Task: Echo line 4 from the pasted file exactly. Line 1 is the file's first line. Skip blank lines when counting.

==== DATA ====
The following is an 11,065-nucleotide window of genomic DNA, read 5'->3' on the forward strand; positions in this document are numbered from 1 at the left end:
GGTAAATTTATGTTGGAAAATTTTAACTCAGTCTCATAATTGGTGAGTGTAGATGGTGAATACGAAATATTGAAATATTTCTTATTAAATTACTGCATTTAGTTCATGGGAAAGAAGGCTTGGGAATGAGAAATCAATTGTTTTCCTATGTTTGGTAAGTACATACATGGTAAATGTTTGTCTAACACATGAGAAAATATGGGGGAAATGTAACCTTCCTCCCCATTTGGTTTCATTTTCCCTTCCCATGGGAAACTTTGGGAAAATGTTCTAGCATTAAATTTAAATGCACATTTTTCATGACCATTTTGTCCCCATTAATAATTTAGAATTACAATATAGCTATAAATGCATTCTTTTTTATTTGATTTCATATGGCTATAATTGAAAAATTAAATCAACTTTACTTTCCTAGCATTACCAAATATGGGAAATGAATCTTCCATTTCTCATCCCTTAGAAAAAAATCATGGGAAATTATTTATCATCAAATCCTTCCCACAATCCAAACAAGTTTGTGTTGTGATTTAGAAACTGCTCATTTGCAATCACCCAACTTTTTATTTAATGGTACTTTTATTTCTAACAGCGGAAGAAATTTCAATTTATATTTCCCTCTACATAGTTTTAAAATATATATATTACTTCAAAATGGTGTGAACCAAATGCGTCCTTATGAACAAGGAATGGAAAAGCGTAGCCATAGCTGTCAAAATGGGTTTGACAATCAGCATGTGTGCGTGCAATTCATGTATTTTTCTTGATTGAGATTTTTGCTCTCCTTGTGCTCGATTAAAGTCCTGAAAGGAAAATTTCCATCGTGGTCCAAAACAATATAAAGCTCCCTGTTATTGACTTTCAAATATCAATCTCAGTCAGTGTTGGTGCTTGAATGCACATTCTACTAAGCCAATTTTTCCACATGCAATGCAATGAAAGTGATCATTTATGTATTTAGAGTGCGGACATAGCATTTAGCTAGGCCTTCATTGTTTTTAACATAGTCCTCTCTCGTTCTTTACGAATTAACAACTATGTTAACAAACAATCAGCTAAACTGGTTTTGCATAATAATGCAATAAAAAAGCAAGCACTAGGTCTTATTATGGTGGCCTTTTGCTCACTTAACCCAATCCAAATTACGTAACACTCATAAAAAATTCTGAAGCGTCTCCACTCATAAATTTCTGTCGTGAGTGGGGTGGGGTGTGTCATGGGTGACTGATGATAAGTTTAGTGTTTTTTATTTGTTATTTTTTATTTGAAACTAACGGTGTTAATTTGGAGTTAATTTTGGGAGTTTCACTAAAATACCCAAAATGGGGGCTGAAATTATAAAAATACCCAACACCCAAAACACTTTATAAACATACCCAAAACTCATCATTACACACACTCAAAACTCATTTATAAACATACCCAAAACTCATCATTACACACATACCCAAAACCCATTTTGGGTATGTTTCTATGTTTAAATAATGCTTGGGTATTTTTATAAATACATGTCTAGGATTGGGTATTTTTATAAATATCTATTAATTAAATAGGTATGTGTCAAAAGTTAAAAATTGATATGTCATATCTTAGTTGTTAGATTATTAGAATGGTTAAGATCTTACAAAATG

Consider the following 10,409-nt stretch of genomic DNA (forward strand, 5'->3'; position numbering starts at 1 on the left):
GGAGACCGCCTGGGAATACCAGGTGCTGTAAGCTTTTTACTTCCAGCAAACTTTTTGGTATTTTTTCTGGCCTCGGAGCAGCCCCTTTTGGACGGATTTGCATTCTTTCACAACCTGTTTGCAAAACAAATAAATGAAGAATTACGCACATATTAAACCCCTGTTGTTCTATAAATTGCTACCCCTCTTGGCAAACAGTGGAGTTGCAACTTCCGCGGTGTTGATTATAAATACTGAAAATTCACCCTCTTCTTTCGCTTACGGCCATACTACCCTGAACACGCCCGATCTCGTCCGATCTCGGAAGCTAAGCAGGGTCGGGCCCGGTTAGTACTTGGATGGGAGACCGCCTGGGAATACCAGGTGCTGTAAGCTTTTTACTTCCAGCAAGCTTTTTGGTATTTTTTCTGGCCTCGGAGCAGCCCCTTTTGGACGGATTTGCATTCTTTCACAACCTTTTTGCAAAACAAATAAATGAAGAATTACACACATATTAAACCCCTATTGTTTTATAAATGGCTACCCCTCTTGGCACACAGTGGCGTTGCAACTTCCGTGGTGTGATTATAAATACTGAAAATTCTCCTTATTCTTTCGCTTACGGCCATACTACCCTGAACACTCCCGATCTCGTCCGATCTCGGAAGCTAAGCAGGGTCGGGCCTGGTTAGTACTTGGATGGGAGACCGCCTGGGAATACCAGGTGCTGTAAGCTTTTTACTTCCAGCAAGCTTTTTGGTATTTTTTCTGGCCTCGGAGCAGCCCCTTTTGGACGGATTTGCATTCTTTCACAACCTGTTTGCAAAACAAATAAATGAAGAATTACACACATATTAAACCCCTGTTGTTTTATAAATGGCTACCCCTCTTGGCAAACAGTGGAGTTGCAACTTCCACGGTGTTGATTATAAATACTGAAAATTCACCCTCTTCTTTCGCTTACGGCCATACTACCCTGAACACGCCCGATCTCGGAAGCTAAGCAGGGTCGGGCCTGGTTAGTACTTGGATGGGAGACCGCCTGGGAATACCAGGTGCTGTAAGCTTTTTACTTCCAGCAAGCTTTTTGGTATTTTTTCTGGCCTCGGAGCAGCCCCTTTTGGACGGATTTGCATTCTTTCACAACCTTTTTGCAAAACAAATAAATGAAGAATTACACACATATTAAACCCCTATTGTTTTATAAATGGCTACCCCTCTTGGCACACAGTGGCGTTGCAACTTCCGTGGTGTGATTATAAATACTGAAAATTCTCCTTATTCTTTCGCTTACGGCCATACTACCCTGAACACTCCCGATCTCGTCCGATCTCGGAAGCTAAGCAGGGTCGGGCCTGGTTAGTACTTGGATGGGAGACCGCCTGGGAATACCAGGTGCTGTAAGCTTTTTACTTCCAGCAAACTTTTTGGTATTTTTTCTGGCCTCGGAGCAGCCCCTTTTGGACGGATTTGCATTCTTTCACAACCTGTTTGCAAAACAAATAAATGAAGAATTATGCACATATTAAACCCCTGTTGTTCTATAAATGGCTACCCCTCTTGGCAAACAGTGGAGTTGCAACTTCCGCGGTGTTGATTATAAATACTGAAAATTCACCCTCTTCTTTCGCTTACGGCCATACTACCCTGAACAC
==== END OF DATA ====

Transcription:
GGAGACCGCCTGGGAATACCAGGTGCTGTAAGCTTTTTACTTCCAGCAAACTTTTTGGTATTTTTTCTGGCCTCGGAGCAGCCCCTTTTGGACGGATTTGCATTCTTTCACAACCTGTTTGCAAAACAAATAAATGAAGAATTACGCACATATTAAACCCCTGTTGTTCTATAAATTGCTACCCCTCTTGGCAAACAGTGGAGTTGCAACTTCCGCGGTGTTGATTATAAATACTGAAAATTCACCCTCTTCTTTCGCTTACGGCCATACTACCCTGAACACGCCCGATCTCGTCCGATCTCGGAAGCTAAGCAGGGTCGGGCCCGGTTAGTACTTGGATGGGAGACCGCCTGGGAATACCAGGTGCTGTAAGCTTTTTACTTCCAGCAAGCTTTTTGGTATTTTTTCTGGCCTCGGAGCAGCCCCTTTTGGACGGATTTGCATTCTTTCACAACCTTTTTGCAAAACAAATAAATGAAGAATTACACACATATTAAACCCCTATTGTTTTATAAATGGCTACCCCTCTTGGCACACAGTGGCGTTGCAACTTCCGTGGTGTGATTATAAATACTGAAAATTCTCCTTATTCTTTCGCTTACGGCCATACTACCCTGAACACTCCCGATCTCGTCCGATCTCGGAAGCTAAGCAGGGTCGGGCCTGGTTAGTACTTGGATGGGAGACCGCCTGGGAATACCAGGTGCTGTAAGCTTTTTACTTCCAGCAAGCTTTTTGGTATTTTTTCTGGCCTCGGAGCAGCCCCTTTTGGACGGATTTGCATTCTTTCACAACCTGTTTGCAAAACAAATAAATGAAGAATTACACACATATTAAACCCCTGTTGTTTTATAAATGGCTACCCCTCTTGGCAAACAGTGGAGTTGCAACTTCCACGGTGTTGATTATAAATACTGAAAATTCACCCTCTTCTTTCGCTTACGGCCATACTACCCTGAACACGCCCGATCTCGGAAGCTAAGCAGGGTCGGGCCTGGTTAGTACTTGGATGGGAGACCGCCTGGGAATACCAGGTGCTGTAAGCTTTTTACTTCCAGCAAGCTTTTTGGTATTTTTTCTGGCCTCGGAGCAGCCCCTTTTGGACGGATTTGCATTCTTTCACAACCTTTTTGCAAAACAAATAAATGAAGAATTACACACATATTAAACCCCTATTGTTTTATAAATGGCTACCCCTCTTGGCACACAGTGGCGTTGCAACTTCCGTGGTGTGATTATAAATACTGAAAATTCTCCTTATTCTTTCGCTTACGGCCATACTACCCTGAACACTCCCGATCTCGTCCGATCTCGGAAGCTAAGCAGGGTCGGGCCTGGTTAGTACTTGGATGGGAGACCGCCTGGGAATACCAGGTGCTGTAAGCTTTTTACTTCCAGCAAACTTTTTGGTATTTTTTCTGGCCTCGGAGCAGCCCCTTTTGGACGGATTTGCATTCTTTCACAACCTGTTTGCAAAACAAATAAATGAAGAATTATGCACATATTAAACCCCTGTTGTTCTATAAATGGCTACCCCTCTTGGCAAACAGTGGAGTTGCAACTTCCGCGGTGTTGATTATAAATACTGAAAATTCACCCTCTTCTTTCGCTTACGGCCATACTACCCTGAACAC